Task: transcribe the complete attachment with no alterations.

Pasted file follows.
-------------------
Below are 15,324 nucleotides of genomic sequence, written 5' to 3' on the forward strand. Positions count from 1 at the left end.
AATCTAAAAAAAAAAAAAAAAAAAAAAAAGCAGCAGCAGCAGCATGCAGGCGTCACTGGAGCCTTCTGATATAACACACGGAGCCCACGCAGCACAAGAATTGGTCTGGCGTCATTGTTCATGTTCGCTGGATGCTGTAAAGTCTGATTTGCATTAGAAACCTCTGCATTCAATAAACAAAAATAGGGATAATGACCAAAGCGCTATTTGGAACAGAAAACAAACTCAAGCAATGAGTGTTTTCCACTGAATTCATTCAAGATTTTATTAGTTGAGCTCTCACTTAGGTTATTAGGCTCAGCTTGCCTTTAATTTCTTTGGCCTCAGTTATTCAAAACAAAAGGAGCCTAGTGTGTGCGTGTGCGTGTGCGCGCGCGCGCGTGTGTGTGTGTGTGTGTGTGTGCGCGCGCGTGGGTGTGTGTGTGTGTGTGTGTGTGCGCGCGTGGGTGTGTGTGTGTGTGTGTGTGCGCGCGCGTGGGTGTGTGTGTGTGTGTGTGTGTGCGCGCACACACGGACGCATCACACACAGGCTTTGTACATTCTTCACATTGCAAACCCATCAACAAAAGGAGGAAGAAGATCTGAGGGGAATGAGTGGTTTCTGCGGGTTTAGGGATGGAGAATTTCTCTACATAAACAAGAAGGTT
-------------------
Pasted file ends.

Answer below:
Below are 15,324 nucleotides of genomic sequence, written 5' to 3' on the forward strand. Positions count from 1 at the left end.
AATCTAAAAAAAAAAAAAAAAAAAAAAAAGCAGCAGCAGCAGCATGCAGGCGTCACTGGAGCCTTCTGATATAACACACGGAGCCCACGCAGCACAAGAATTGGTCTGGCGTCATTGTTCATGTTCGCTGGATGCTGTAAAGTCTGATTTGCATTAGAAACCTCTGCATTCAATAAACAAAAATAGGGATAATGACCAAAGCGCTATTTGGAACAGAAAACAAACTCAAGCAATGAGTGTTTTCCACTGAATTCATTCAAGATTTTATTAGTTGAGCTCTCACTTAGGTTATTAGGCTCAGCTTGCCTTTAATTTCTTTGGCCTCAGTTATTCAAAACAAAAGGAGCCTAGTGTGTGCGTGTGCGTGTGCGCGCGCGCGCGTGTGTGTGTGTGTGTGTGTGTGCGCGCGCGTGGGTGTGTGTGTGTGTGTGTGTGTGCGCGCGTGGGTGTGTGTGTGTGTGTGTGTGCGCGCGCGTGGGTGTGTGTGTGTGTGTGTGTGTGCGCGCACACACGGACGCATCACACACAGGCTTTGTACATTCTTCACATTGCAAACCCATCAACAAAAGGAGGAAGAAGATCTGAGGGGAATGAGTGGTTTCTGCGGGTTTAGGGATGGAGAATTTCTCTACATAAACAAGAAGGTT